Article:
One big advantage to states would be reduced administrative costs and less duplication. The number of application forms and work plans required would be limited, alleviating the separate tracking of expenditures necessary under multiple grant programs. Much of the time spent negotiating the details of the grant would be decreased by consolidating programs. Another advantage would be the flexibility to target state and federal resources to the needs that state officials, not the feds, identify.
Along with the advantages will come some new problems. Even with more federal money, conflict is sure to flare among environmental, health and agricultural agencies when states attempt to set their own spending priorities. State air and water pollution programs now get the largest share of EPA funding, and their supporters will resist any plan that gives them less. Priorities will not be easy for governors and legislators to set. An unanswered question is how all the detailed requirements Congress has put into past environmental legislation will be changed to allow for state flexibility. This will be the key issue when Congress considers performance partnership legislation.
In the current drafts of proposed legislation that the Clinton administration has not yet sent to Congress, the flexible grants would be applied for and operated through the governor's office. But in the long ran, assertive state legislatures can be major players in setting environmental agendas. At least 36 legislatures have a role in appropriating federal funds. This will allow concerned lawmakers to work with governors and plan statewide priorities for environmental spending.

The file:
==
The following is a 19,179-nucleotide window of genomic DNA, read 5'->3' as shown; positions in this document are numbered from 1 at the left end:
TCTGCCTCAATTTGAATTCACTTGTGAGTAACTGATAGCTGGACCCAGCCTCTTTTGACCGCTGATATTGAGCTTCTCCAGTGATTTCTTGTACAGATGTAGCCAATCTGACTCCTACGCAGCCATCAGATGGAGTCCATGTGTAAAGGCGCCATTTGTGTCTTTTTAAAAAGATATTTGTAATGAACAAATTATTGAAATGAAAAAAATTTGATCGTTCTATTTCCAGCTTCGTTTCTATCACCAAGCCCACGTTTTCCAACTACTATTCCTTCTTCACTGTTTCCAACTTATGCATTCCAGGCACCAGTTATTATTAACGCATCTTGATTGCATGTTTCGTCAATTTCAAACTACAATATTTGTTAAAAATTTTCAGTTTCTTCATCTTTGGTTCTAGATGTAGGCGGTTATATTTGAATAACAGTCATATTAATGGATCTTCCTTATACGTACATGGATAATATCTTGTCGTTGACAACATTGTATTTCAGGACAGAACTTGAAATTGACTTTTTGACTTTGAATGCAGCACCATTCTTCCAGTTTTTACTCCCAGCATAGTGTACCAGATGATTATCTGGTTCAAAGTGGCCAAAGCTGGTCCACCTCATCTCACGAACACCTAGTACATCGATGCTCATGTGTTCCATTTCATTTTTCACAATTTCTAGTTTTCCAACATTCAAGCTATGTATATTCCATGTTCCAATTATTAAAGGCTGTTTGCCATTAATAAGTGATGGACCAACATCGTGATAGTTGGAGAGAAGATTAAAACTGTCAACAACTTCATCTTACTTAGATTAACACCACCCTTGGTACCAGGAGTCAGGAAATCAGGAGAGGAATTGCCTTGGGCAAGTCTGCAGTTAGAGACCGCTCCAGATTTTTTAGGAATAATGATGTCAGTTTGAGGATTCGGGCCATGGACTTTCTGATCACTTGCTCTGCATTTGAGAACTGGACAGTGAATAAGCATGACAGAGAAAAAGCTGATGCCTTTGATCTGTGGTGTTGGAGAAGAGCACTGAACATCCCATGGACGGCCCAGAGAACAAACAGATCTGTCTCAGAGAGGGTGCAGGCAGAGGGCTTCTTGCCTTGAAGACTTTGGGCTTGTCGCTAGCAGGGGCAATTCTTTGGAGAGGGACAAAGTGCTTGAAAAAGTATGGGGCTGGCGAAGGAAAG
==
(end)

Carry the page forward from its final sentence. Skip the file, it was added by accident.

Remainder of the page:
Under the current grant system - which evolved through 16 federal laws drafted by more than 70 separate congressional committees and subcommittees - environmental problems are handled piecemeal. The EPA often prescribes specific measures to deal with each problem - like air or water pollution - and mandates strict compliance deadlines. States are too often told, for example, exactly how they must design sewage treatment plants or what kind of centralized vehicle inspection and maintenance program they must have by a certain date to control air pollution.
Governors have played a small part in firming up these agreements. And legislatures have not, typically, been involved. One of the reasons is budgetary: State agencies include agreed-upon federal environmental funds in their budgets and then present them to the legislature as a done deal.
At that point, state legislative committees and individual lawmakers often become sideline critics, complaining about federal mandates long after programs have been budgeted and established. With few exceptions, legislators have spent little time developing environmental policy tied to issues covered by federal law.
ESTABLISHING LEGISLATIVE CLOUT